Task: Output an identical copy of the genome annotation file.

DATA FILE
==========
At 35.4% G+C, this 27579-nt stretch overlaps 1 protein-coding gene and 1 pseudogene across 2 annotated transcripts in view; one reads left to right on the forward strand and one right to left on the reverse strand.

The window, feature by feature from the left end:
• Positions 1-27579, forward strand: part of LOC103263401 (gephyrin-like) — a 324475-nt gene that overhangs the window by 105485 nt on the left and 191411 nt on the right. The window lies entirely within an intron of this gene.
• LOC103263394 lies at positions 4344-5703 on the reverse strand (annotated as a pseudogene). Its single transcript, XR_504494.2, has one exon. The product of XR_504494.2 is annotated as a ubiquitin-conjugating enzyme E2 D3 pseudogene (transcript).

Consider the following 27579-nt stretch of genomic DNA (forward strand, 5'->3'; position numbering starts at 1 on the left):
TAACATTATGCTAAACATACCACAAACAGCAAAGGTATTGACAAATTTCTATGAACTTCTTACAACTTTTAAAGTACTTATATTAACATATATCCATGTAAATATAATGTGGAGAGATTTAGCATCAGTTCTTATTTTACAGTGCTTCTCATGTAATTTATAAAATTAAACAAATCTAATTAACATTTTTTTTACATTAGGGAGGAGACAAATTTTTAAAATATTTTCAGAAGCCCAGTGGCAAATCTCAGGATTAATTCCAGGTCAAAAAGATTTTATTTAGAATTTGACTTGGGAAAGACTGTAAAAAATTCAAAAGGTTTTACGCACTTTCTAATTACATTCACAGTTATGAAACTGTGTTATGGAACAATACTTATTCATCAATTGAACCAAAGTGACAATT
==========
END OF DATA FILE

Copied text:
At 35.4% G+C, this 27579-nt stretch overlaps 1 protein-coding gene and 1 pseudogene across 2 annotated transcripts in view; one reads left to right on the forward strand and one right to left on the reverse strand.

The window, feature by feature from the left end:
• Positions 1-27579, forward strand: part of LOC103263401 (gephyrin-like) — a 324475-nt gene that overhangs the window by 105485 nt on the left and 191411 nt on the right. The window lies entirely within an intron of this gene.
• LOC103263394 lies at positions 4344-5703 on the reverse strand (annotated as a pseudogene). Its single transcript, XR_504494.2, has one exon. The product of XR_504494.2 is annotated as a ubiquitin-conjugating enzyme E2 D3 pseudogene (transcript).

Consider the following 27579-nt stretch of genomic DNA (forward strand, 5'->3'; position numbering starts at 1 on the left):
TAACATTATGCTAAACATACCACAAACAGCAAAGGTATTGACAAATTTCTATGAACTTCTTACAACTTTTAAAGTACTTATATTAACATATATCCATGTAAATATAATGTGGAGAGATTTAGCATCAGTTCTTATTTTACAGTGCTTCTCATGTAATTTATAAAATTAAACAAATCTAATTAACATTTTTTTTACATTAGGGAGGAGACAAATTTTTAAAATATTTTCAGAAGCCCAGTGGCAAATCTCAGGATTAATTCCAGGTCAAAAAGATTTTATTTAGAATTTGACTTGGGAAAGACTGTAAAAAATTCAAAAGGTTTTACGCACTTTCTAATTACATTCACAGTTATGAAACTGTGTTATGGAACAATACTTATTCATCAATTGAACCAAAGTGACAATT